Commit 663cd224 authored by Toby Hodges's avatar Toby Hodges
Browse files

added notes about good practise for exit codes of if-elif-else and case blocks

parent 216c40d6
......@@ -308,6 +308,25 @@ B) Evaluating of conditions or comparisons:
.. Note:: In csh/tcsh the ``test`` (or ``[``) command is not needed. Conditions and comparisons are directly placed within the round braces.
It's important to consider the exit status of conditional blocks. An ``if-then-else``
block will return exit code 0, indicating success, as long as no errors were
encountered during execution. This means that, if you use an ``if-then-elif``
block (i.e. without an ``else`` statement), your script will run successfully
regardless of whether any of the conditions were actually met.
This might be what you want to happen, but in most circumstances it is good practise
to include an ``else`` statement, to specify the desired behaviour when none of the
expected conditions has been met. You coud use this to exit the script with non-zero
code, print an error message, or anything else that could be useful for debugging in
Remember that it is often difficult to foresee every possible input/use case when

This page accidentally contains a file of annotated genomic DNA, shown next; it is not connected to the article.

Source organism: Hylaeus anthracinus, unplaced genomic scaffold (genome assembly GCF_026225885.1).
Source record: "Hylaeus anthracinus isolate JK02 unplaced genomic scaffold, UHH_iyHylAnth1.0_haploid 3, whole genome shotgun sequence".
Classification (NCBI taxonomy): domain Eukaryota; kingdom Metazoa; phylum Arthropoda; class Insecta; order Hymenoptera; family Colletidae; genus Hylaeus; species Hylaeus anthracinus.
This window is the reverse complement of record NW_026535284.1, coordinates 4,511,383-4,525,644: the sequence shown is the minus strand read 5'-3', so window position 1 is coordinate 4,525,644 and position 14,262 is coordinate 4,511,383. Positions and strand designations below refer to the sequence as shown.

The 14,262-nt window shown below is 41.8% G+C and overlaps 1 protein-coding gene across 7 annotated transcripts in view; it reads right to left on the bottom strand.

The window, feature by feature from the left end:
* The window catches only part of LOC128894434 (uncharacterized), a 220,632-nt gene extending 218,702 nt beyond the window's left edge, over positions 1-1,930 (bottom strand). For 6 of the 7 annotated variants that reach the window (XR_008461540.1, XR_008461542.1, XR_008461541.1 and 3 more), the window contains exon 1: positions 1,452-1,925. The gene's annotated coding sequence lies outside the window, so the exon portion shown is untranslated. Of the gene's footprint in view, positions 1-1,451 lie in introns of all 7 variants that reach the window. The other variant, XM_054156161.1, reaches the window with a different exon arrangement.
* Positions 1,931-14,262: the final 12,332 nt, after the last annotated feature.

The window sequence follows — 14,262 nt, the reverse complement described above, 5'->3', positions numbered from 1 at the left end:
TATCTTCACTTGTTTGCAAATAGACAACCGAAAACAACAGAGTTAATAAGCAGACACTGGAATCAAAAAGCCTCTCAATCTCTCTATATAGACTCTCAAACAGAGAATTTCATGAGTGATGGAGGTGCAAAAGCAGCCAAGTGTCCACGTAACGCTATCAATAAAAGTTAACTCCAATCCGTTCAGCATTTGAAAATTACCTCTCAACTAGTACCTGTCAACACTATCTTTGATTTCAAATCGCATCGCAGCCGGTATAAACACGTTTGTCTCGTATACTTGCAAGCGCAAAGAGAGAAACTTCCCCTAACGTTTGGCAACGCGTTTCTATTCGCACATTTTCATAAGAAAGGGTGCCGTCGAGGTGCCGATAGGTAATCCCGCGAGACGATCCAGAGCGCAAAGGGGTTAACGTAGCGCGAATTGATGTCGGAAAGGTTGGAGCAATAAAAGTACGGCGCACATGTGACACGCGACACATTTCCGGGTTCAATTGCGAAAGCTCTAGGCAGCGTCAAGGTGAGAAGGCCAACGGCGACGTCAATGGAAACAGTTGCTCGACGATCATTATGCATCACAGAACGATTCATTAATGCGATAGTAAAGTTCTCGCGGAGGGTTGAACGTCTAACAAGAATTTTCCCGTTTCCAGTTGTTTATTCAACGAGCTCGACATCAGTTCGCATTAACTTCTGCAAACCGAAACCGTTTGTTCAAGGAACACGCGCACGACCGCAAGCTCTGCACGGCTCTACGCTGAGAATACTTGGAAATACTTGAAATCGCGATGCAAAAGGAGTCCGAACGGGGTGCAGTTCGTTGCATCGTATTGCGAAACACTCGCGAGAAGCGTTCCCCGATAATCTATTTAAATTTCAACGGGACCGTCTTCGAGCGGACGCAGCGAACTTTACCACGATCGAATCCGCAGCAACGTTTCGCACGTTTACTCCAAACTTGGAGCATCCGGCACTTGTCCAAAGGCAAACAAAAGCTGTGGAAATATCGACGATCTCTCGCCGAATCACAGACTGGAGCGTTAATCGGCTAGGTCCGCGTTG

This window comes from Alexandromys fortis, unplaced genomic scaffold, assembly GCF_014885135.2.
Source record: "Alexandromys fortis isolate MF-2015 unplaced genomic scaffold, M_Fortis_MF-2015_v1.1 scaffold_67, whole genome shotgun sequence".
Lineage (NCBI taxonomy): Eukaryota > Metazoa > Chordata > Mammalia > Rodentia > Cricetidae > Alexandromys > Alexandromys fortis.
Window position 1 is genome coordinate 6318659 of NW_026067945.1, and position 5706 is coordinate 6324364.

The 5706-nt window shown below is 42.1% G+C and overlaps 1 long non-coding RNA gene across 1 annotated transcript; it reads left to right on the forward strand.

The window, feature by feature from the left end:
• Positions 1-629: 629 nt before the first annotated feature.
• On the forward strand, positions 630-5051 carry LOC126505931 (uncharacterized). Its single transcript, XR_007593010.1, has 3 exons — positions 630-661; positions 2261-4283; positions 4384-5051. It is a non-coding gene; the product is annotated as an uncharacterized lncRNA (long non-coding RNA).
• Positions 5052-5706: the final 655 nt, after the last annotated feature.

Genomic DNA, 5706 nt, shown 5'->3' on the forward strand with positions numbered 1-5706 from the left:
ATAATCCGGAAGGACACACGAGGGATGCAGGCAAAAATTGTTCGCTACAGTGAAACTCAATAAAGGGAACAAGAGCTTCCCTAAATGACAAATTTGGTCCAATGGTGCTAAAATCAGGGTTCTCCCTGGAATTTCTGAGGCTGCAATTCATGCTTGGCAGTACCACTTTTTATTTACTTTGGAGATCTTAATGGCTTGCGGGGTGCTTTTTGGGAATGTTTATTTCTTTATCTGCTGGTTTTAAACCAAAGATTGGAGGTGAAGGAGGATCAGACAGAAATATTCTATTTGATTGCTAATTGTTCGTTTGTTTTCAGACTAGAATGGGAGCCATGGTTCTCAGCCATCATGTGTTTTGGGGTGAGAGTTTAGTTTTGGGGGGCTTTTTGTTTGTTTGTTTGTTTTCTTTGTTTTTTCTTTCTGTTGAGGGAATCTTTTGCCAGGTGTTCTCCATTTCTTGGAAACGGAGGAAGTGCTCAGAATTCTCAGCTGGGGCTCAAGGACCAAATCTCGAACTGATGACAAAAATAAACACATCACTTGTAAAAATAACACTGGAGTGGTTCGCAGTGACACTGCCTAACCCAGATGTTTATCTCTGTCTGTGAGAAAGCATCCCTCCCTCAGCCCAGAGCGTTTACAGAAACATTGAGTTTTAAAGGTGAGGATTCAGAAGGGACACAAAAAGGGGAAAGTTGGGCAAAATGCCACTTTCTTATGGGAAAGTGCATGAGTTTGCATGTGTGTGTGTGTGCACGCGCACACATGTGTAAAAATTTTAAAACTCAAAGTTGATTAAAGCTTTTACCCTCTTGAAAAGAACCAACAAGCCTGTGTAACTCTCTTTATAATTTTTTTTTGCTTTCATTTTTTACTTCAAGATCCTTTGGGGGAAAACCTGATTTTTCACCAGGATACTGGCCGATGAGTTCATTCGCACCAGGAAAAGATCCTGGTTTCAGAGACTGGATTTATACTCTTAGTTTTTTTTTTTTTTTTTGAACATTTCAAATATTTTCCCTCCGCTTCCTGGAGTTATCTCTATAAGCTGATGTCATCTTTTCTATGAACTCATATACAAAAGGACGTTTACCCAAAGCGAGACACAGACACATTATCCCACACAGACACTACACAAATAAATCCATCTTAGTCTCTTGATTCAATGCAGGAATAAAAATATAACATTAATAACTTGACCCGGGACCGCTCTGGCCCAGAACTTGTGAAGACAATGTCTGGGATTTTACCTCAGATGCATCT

you first write a script, and being diligent when you first write a program will
probably save you a lot of time and head-scratching in the future!
| **sh/bash** | | **csh/tcsh** |
......@@ -456,6 +475,8 @@ Example:
Note:: As with ``if-then-else`` blocks (see section 3.4.1), a ``case`` block returns exit code 0 regardless of whether any of its options were matched during execution. Try always to design a "in all other circumstances" option, that is guaranteed to be met, so that your script will sensibly handle situations where the value(s) passed to ``case`` don't fall into any of your expected categories. Remember that cases are given priority by the order that they appear in the block, so make your "catch-all" case non-specific and place it last in the block to match anything that wasn't picked up by the other options.
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